# Gauge Repeatability & Reproducibility. Gauge (Gage) R and R....

## Information & Training. | SPC and Statistical Methods for Process Improvement.

**What is Gauge Repeatability & Reproducibility Analysis?**

A technique to establish confidence in the data to be used in an analysis.

Answers the question: “How much of the total engineering tolerance is consumed by measurement error (repeatability and reproducibility) alone?”

**An example Gauge Repeatability & Reproducibility Analysis would be as follows:**

2 Operators, 10 Parts, 2 Trials, Tolerance = 0.01

**Planning for a Gauge R & R:**

Step 1: Select the proper gauge

Step 2: Follow the 10% Rule of Discrimination.

Step 3: Ensure Operators are trained and have required skill level.

Step 4: Ensure Operators all use the same gauge

Step 5: Calibrate the gauge

**Performing a Gauge R & R Capability Analysis.**

Have each operator measure all samples once in random order and record the data on your data sheet.

Repeat the measurements one or more times of the same samples by each operator, making sure that previous results are not known to the operators.

It is important to maintain the identity of the sample that is being measured.

Setting up the Data for Analysis (example using a Calliper, recording Length Dimension)

Calculate the Average and Range

Calculate the Grand Average and Range for each Operator:

Calculating Repeatability and Reproducibility

• Repeatability (Variation due to the gauge itself)

– Based on the Average of the Ranges across all operators

• Reproducibility (Variation due to the variation in Operators)

– Based on the Range of the Grand Averages.

Calculating Repeatability

• Uses a factor, K1, which is derived from:

– Shewhart factor d2 and

– The number of standard deviations representing a 99% spread.

Calculate Repeatability

Calculate Reproducibility

Calculate Reproducibility

Calculate Total Gauge Variation

• Rule: You cannot combine standard deviations…you can only combine variances!

Results of Gauge Capability

• % Gauge R and R criteria:

– 10% or less is EXCELLENT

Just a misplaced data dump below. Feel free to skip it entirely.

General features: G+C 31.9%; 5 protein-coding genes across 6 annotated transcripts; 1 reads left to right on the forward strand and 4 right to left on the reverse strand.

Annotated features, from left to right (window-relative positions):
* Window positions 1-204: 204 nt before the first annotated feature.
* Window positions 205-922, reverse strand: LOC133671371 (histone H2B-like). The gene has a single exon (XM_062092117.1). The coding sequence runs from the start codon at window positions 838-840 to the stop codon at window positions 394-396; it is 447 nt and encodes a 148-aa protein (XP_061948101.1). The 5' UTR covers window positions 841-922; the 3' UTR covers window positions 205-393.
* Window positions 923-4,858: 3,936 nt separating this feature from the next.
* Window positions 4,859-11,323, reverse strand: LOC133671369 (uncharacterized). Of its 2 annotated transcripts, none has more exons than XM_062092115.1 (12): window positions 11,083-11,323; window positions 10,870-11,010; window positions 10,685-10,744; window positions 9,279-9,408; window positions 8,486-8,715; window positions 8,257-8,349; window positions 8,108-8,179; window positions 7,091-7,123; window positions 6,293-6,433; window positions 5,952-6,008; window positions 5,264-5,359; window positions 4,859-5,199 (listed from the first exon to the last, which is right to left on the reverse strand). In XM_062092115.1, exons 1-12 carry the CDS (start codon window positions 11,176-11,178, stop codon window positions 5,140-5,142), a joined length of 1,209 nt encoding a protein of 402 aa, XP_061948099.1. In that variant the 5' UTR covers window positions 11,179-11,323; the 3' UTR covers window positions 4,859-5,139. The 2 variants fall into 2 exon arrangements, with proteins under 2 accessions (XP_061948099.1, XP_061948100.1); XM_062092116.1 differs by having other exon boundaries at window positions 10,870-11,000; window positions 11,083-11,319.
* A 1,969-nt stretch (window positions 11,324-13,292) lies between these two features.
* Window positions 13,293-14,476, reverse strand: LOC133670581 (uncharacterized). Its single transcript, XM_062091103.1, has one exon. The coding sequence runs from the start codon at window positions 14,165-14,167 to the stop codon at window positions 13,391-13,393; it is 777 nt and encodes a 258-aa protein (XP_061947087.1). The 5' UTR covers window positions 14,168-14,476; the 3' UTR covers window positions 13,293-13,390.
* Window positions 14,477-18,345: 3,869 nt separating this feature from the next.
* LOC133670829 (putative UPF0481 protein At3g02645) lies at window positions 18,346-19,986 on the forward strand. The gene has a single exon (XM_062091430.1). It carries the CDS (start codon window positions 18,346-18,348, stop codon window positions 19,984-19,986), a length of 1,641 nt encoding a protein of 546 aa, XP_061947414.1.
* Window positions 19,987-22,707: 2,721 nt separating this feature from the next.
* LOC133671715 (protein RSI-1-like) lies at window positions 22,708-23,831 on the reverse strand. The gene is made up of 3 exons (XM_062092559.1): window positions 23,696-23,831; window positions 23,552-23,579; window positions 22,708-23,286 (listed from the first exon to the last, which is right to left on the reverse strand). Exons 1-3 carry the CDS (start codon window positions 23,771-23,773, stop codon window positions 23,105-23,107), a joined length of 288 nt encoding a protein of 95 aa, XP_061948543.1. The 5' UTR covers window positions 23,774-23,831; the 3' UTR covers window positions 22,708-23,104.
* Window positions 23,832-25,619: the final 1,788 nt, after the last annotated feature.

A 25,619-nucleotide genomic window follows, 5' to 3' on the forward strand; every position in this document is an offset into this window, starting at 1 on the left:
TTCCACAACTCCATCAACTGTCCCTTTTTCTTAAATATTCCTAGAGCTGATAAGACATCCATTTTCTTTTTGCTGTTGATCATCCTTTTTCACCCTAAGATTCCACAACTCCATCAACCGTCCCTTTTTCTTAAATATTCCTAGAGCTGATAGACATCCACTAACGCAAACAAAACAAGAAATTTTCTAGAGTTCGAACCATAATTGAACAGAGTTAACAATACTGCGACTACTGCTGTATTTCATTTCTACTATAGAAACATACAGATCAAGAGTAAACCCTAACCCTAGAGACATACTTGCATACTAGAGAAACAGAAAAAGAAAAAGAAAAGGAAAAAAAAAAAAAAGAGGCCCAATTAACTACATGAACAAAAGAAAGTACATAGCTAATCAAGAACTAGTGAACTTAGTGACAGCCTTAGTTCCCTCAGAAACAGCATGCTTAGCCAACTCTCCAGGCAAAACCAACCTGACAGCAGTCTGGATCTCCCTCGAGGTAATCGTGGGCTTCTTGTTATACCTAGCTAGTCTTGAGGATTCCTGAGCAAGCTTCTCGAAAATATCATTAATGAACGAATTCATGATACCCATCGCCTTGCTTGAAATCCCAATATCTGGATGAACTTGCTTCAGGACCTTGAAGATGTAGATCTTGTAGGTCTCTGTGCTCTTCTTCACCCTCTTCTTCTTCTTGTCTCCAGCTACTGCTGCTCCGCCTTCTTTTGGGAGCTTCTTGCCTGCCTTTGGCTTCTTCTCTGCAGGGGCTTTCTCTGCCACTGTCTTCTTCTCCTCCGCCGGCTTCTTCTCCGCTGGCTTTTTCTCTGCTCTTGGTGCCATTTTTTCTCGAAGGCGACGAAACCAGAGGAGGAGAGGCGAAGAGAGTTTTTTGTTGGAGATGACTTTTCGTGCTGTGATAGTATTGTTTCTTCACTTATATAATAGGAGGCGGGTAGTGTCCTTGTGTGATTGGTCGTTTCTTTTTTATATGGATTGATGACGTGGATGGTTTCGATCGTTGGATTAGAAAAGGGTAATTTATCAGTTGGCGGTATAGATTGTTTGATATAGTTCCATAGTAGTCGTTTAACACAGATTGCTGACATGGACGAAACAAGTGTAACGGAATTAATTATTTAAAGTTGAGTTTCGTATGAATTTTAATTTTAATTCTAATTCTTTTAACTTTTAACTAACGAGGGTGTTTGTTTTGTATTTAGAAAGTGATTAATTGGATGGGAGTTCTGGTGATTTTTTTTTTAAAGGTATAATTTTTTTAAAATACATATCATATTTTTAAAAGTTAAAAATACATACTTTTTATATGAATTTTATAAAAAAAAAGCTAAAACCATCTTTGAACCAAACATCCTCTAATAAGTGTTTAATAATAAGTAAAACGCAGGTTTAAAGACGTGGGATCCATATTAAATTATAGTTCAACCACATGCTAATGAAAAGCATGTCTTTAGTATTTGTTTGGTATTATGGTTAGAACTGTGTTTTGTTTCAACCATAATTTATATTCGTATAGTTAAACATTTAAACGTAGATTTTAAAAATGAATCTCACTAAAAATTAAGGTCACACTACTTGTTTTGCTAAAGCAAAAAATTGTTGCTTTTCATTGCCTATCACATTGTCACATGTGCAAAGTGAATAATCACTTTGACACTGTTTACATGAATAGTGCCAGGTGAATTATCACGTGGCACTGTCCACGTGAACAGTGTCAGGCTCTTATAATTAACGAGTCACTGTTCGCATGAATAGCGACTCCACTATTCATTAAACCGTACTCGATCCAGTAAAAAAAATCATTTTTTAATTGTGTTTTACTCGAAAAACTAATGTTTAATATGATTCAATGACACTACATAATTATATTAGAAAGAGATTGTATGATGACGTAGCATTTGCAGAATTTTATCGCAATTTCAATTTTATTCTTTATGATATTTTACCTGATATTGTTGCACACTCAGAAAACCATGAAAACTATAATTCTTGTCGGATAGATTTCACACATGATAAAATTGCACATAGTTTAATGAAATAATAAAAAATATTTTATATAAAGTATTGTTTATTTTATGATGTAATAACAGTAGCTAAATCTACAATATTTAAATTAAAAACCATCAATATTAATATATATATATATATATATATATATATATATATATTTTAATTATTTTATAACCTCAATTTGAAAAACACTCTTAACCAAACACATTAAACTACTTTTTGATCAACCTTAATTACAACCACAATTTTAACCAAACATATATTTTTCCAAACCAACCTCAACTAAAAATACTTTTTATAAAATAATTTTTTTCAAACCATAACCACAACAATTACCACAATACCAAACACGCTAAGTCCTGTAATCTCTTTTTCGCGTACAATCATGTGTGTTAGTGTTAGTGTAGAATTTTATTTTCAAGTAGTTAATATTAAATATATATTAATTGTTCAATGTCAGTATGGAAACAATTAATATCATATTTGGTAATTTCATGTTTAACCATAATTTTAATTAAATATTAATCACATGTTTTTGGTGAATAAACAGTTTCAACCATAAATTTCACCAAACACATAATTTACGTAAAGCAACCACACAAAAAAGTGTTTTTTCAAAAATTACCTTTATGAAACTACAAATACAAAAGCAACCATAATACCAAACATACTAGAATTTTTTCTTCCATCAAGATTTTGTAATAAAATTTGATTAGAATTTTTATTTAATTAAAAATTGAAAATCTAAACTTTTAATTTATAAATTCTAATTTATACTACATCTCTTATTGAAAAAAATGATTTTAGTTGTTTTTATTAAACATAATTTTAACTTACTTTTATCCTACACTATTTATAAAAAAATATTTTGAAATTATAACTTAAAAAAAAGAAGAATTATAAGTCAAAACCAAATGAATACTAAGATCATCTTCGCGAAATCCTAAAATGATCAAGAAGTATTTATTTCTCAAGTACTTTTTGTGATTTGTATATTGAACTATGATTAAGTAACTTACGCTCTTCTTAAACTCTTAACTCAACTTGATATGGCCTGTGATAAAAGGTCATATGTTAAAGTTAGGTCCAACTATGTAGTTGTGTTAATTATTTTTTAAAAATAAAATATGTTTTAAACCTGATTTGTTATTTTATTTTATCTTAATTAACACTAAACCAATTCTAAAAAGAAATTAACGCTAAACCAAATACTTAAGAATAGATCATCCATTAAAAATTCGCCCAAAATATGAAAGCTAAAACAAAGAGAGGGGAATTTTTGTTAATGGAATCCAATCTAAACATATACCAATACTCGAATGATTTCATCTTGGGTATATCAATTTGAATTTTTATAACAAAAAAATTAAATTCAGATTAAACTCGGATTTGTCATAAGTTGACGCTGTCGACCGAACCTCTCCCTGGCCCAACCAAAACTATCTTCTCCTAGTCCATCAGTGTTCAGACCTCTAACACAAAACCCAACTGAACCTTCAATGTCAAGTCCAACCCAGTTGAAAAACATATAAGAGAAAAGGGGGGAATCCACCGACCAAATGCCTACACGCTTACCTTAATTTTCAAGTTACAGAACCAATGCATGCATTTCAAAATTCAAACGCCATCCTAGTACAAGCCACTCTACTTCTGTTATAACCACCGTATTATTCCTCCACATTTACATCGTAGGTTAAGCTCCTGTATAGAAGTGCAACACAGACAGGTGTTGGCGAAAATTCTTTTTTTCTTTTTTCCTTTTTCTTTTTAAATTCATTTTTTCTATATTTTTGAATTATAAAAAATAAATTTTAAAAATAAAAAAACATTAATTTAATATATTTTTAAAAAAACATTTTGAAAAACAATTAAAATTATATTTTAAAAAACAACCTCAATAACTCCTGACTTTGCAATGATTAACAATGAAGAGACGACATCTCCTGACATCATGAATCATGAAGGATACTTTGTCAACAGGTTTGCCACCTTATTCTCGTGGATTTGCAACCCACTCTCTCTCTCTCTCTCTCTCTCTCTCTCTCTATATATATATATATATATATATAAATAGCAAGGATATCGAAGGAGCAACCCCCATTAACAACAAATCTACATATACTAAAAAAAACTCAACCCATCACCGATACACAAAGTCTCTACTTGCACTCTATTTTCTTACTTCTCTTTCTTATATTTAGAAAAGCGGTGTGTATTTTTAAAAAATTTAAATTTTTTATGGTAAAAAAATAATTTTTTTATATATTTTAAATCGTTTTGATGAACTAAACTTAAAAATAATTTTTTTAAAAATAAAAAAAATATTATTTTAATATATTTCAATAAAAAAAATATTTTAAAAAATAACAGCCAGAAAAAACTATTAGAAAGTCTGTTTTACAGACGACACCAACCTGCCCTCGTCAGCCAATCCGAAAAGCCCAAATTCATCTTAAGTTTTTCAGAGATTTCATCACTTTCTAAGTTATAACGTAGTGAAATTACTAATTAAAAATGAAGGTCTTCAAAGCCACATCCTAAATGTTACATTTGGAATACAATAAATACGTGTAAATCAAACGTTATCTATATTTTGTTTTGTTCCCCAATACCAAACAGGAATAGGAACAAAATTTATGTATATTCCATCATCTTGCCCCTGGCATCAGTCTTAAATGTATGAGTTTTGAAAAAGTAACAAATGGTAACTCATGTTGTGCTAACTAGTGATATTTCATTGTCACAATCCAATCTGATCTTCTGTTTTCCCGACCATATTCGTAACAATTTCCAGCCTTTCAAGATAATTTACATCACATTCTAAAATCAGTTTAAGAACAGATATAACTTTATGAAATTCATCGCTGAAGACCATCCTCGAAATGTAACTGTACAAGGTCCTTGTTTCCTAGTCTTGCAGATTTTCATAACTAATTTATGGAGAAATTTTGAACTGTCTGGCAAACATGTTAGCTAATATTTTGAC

– 11-20% normally would be ADEQUATE

– 21-30% normally would be MARGINALLY ACCEPTABLE

– Greater than 30% would be UNACCEPTABLE.

**In Our Example:**• % Gauge R and R is 12.8%

• Possible actions

– If 12.8% is acceptable for the application, do nothing.

– For appraiser variation, retrain operators or address standardization of procedures.

– For equipment variation, investigate alternate inspection device or take multiple measurements and average.

**Is Calibration not enough, why do you need gauge R and R ?**

i) Calibration alone will not produce QUALITY measurements.

ii) A gauge can be perfectly ACCURATE and still be entirely unacceptable for measuring a product or controlling a process!

**Some Useful Concepts/Definitions which are applicable to Gauge R and R analysis:**

• Accuracy/ Bias – Does the gage produce the same result as the known standard?

• Linearity – Is the gage more accurate at low values than at high values?

• Stability – Does the gauge change over time?

• Discrimination/Resolution – Is the gauge capable of dividing measurements into “data categories” over the range of the part tolerance?

**Calibration’s Role**

Calibration is performed and gauges are ADJUSTED to correct for any bias.

Frequency of calibration is based on the stability of the gauge.

**Selection of a Gauge for a Measurement**

Ten Percent Rule

– The discrimination of the gauge should not exceed 10% of the total part tolerance.

Example: A part has a total tolerance of .010”. The selected gage should be capable of measuring to .001”.

**Gauges should be:**

i) Accurate (No bias)

ii) Precise (Low Variation)

**Total gage variation includes:**

Repeatability: Variation in measurements due to the gauge. (Called Equipment Variation – EV)

Reproducibility: Variation in measurements due to different operators. (Called Appraiser Variation – AV)

**Why Perform Gauge R and R analysis?**

i) Avoid measurement error on product acceptance, control charts, or process capability analysis.

ii) Provide criteria for selecting new measurement equipment.

iii) Can aid in a comparison between measurement devices.

iv) Can improve equipment maintenance, selection, and use.

v) Can identify need for operator training and skill improvements.

**When to Perform Gauge R and R?**

Preventive:

– When purchasing a new gauge.

– Before using a gauge to gather data or inspect parts.

Reactive:

– When control or capability problems arise that are unexplained by the process.

**Benefits of Gauge R and R study.**

Proven analytical method for measuring the capability of the measurement system.

Excellent tool to:

– Identify measurement processes that require improvement.

– Identify the source of the measurement error (gage or operator).

– Correct the error.

**Gauge R and R Studies.**

Most Common Techniques:

Automotive Industry Action Group (AIAG)

– Identifies Equipment, Appraiser, and Part-to-Part Variation as a % of the tolerance or total variation.

Analysis of Variance (ANOVA)

– Identifies Equipment and Appraiser Variation as a % of the tolerance.

– Identifies INTERACTION.

## Information & Training.

## SPC & Statistical Methods for Process Improvement.

- Process Capability. Variability Reduction. Statistical Process Control.
- Pre-Control. R&R Studies.
- Process capability indices Cp, Cpk, Cpm, Capability ratio.
- Performance indices Pp and Ppk.
- Variable Control Charts.
- Attribute Charts.
- Pareto Charts.
- Individual – X Charts.
- Histograms / Process Capability Analysis.
- Scatter Diagrams.
- Etc. … Etc. …
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